§ 11.38 a.m.
§ The Lord Privy Seal (Lord Waddington)
My Lords, I beg to move the Motion standing in my name on the Order Paper. The resolution before the House makes a minor change to the arrangements for the overnight expenses allowance to correct a long-standing problem in relation to Peers serving on Select Committees. The problem was drawn to my attention by the Chairman of Committees, the noble Lord, Lord Aberdare.
The problem arises because Peers who live a long way from London sometimes find it necessary to stay in London on the night before a series of sitting days because of an early start in committee on the first day. They may also need to stay here on the night of the final sitting day because of a late finish as well as on the intervening nights. In such circumstances Peers stay in London for one more night than the number of sitting days. But under the existing resolutions Peers can claim overnight expenses only for the number of days on which the House sits. Peers serving on committees may therefore be out of pocket.
This resolution makes provision for Peers where necessary to claim overnight expenses on the night before a sitting of a committee of this House. The general rule that Lords' allowances should be directly linked to attendances at sitting days of the House has served us well. It is not intended to change this rule except in the specific circumstances which I have described. All claims from Peers sitting on committees will be subject to the approval of the Leave of Absence and Lords' Expenses Committee.
885 I hope that your Lordships will agree that this change is sensible and I commend the resolution to the House.
Moved, That as from 1st August 1991—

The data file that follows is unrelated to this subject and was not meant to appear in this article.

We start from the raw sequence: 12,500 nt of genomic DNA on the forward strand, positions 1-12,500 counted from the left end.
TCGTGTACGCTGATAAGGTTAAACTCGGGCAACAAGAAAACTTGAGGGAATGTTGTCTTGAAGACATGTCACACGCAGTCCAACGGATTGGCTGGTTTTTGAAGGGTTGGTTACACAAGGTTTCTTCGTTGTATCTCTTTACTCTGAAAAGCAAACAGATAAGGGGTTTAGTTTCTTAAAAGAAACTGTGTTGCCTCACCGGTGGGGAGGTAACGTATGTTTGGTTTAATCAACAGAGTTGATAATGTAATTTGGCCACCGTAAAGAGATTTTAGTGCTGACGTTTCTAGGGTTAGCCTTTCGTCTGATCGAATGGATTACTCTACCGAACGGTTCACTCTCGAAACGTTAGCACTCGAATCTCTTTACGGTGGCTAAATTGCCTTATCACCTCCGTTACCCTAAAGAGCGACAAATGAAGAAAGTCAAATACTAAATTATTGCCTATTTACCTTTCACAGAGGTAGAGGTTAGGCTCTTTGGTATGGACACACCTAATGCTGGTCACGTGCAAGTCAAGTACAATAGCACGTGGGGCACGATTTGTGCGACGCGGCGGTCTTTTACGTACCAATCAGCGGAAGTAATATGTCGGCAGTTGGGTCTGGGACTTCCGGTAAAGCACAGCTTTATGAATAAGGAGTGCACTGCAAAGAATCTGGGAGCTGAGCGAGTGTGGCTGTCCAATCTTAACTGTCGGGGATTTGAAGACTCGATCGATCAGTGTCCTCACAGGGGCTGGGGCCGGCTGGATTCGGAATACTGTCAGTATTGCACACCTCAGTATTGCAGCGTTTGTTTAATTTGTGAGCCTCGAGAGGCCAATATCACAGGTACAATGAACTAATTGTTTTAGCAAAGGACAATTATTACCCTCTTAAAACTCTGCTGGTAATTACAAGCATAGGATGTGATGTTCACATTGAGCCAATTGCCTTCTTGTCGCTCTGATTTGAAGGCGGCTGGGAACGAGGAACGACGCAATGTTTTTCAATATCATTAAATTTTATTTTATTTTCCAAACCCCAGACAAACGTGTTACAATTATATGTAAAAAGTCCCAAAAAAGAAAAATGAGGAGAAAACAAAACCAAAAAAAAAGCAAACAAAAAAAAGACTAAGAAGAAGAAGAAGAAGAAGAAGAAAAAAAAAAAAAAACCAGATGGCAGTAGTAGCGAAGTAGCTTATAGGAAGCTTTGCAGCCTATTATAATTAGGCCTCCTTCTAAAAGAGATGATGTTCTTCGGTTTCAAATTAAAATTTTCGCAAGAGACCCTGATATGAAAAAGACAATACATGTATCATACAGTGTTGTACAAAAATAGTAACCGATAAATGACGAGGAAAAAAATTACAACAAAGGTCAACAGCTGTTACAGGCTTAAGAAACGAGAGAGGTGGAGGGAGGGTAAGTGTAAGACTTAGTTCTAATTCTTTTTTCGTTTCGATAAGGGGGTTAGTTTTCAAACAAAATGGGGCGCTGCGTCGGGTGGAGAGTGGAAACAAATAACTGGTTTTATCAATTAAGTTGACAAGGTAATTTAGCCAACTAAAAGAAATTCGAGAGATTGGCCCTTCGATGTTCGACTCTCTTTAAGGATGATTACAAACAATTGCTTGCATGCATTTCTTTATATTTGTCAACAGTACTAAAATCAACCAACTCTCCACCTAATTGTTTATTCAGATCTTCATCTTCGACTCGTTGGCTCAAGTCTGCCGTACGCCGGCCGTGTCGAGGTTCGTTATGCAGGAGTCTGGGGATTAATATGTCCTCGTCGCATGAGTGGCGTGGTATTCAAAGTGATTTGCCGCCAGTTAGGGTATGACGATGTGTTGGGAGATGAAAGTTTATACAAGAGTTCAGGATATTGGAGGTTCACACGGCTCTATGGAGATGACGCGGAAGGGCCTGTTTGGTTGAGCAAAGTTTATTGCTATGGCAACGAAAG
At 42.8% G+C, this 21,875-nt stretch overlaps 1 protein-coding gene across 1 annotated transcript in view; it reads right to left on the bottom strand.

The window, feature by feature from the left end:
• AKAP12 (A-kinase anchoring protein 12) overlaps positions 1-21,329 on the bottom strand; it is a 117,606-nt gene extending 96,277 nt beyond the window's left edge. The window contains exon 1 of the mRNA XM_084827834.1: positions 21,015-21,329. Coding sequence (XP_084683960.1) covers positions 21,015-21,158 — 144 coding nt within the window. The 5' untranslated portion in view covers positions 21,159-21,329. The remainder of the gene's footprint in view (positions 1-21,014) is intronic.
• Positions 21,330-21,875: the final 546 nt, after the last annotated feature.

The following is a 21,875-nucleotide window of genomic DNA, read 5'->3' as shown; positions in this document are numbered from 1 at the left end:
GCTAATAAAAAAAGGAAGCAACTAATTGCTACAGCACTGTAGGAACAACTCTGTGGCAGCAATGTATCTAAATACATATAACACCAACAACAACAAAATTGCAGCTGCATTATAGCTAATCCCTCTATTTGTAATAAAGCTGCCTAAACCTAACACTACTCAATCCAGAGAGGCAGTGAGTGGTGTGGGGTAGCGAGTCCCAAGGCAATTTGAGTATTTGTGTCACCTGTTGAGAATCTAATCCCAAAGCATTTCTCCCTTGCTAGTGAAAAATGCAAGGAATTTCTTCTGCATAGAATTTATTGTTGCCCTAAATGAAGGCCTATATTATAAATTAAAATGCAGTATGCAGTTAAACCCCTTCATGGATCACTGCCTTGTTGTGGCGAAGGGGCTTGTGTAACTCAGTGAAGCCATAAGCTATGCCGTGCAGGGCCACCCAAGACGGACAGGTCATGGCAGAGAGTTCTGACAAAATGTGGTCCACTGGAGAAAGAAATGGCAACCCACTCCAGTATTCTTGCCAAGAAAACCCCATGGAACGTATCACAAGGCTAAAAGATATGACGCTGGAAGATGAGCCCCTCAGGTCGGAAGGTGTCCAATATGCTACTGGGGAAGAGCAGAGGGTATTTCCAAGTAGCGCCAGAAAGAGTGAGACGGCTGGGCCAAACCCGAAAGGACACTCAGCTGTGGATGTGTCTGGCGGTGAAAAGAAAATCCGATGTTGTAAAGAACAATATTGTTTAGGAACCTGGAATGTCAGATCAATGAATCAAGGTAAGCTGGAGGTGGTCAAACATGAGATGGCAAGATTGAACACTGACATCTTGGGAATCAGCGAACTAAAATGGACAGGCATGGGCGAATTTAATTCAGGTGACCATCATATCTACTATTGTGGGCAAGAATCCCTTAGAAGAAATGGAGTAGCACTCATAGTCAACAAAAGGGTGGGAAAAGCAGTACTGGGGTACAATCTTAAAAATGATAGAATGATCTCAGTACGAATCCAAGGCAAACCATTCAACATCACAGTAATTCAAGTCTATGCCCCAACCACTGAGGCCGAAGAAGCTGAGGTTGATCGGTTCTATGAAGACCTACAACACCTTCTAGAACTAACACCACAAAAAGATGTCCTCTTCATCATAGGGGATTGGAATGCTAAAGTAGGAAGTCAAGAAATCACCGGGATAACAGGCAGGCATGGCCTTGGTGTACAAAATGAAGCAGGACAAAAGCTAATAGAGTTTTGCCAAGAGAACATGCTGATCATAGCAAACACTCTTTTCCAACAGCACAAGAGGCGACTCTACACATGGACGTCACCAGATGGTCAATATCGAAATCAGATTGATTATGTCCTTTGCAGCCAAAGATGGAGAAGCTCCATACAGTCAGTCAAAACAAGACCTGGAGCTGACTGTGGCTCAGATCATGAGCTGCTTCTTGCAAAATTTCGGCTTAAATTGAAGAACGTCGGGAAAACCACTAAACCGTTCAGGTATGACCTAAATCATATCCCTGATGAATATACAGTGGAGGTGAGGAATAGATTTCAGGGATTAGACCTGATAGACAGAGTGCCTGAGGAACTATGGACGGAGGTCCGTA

(1) Members of this House, except any Lord who receives a salary under the Ministerial and other Salaries Act 1975 and the Chairman and Principal Deputy Chairman of Committees, shall be entitled to recover (in addition to the costs of travel for which other provision is made) expenses certified by them as —(a) expenses incurred (otherwise than as mentioned in sub-paragraph (b) below) for the purpose of attendance at sittings of this House or of Committees of this House, or (b) expenses incurred in staying overnight away from their only or main residence where it is necessary to do so for that purpose. (2) The amount which a Lord may recover under paragraph (1) (a) of this Resolution shall not exceed the maximum daily amount for each day of attendance at a sitting of this House or of a Committee of this House. (3) In paragraph (2) of this Resolution and this paragraph "the maximum daily amount" means—(a) for a day in the year beginning with 1st August 1991, £29, and (b) for a day in any subsequent year, the amount obtained by increasing what was the maximum daily amount for a day in July of the immediately preceding year by the percentage (if any) by which the rate of day subsistence allowance payable for an absence of more than ten hours in the case of a member of the Home Civil Service of the highest subsistence classification was increased as from the end of that July. (4) The amount which a Lord may recover under paragraph (1) (b) of this Resolution shall not exceed the maximum daily amount for—(a) each day of attendance at a sitting of this House or of a Committee of this House, and (b) each other day which falls immediately before a day of attendance at a sitting of a Committee of this House if the Lord incurs expenses in staying overnight away from his only or main residence before the sitting and it is necessary for him to do so for the purpose of attendance at the sitting. (5) In paragraph (4) of this Resolution and this paragraph "the maximum daily amount" means—(a) for a day in the year beginning with 1st August 1991, £68, and (b) for a day in any subsequent year, the amount obtained by increasing what was the maximum daily amount for a day in July of the immediately preceding year by the percentage (if any) by which the highest Inner London rate of night subsistence allowance payable to a member of the Home Civil Service was increased as from the end of that July. (6) For the purposes of this Resolution —(a) any fraction of a pound in an amount obtained under paragraph (3) (b) or (5) (b) shall be treated as a whole pound if it is not less than fifty pence, but shall otherwise be disregarded, (b) references to a sitting of this House or of a Committee of this House do not include references to a judicial sitting, and (c) "year" means a year beginning with 1st August.—(Lord Waddington.)